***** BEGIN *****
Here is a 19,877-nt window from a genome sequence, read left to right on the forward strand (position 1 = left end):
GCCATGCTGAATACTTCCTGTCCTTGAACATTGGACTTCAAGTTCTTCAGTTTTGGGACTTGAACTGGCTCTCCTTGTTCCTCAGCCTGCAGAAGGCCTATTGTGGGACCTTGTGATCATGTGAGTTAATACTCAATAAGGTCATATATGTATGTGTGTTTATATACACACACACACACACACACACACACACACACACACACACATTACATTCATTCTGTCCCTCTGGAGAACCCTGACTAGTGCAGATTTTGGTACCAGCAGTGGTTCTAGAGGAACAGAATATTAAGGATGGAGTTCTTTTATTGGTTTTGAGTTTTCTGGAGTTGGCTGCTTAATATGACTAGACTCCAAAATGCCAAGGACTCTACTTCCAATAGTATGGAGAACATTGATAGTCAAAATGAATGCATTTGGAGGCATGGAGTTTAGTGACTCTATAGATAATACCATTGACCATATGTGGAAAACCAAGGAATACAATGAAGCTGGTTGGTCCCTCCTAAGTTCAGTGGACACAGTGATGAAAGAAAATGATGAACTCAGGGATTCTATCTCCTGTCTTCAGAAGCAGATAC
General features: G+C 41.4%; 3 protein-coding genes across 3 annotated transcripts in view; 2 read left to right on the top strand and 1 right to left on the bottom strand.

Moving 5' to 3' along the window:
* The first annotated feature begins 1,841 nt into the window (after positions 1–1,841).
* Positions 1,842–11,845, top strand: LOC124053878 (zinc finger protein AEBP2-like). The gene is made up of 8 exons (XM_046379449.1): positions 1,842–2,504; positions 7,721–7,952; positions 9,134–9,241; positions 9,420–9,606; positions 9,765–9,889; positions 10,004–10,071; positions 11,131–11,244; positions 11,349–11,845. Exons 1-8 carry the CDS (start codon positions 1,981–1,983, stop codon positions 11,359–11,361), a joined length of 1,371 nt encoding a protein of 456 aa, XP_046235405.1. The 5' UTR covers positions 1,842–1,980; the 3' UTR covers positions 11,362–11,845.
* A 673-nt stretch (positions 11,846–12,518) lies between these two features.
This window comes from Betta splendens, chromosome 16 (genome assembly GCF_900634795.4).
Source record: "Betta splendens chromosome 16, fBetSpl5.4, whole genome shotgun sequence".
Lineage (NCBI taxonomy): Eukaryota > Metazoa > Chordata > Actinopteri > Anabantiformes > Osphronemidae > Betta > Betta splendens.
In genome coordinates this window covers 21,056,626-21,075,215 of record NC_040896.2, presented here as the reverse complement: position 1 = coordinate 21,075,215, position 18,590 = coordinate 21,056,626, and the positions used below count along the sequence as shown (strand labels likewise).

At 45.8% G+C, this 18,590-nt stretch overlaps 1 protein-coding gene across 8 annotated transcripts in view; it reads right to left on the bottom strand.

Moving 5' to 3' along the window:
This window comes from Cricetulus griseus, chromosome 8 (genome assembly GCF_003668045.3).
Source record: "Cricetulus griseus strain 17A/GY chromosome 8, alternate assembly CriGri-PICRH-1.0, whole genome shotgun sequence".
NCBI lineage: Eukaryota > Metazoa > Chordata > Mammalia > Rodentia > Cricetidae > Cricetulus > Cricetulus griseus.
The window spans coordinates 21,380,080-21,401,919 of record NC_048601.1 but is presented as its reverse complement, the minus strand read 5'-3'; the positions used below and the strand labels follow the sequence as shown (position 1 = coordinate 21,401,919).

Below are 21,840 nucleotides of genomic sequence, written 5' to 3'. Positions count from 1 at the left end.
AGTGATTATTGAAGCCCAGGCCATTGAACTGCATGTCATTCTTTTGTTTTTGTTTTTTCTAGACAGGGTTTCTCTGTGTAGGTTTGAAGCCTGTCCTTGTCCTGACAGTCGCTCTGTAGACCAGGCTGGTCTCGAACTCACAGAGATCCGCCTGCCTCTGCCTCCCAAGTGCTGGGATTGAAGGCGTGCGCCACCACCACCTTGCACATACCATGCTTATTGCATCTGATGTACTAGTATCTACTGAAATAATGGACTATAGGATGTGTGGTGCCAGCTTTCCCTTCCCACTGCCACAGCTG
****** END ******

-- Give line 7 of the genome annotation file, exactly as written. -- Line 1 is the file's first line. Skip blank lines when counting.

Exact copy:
* A 673-nt stretch (positions 11,846–12,518) lies between these two features.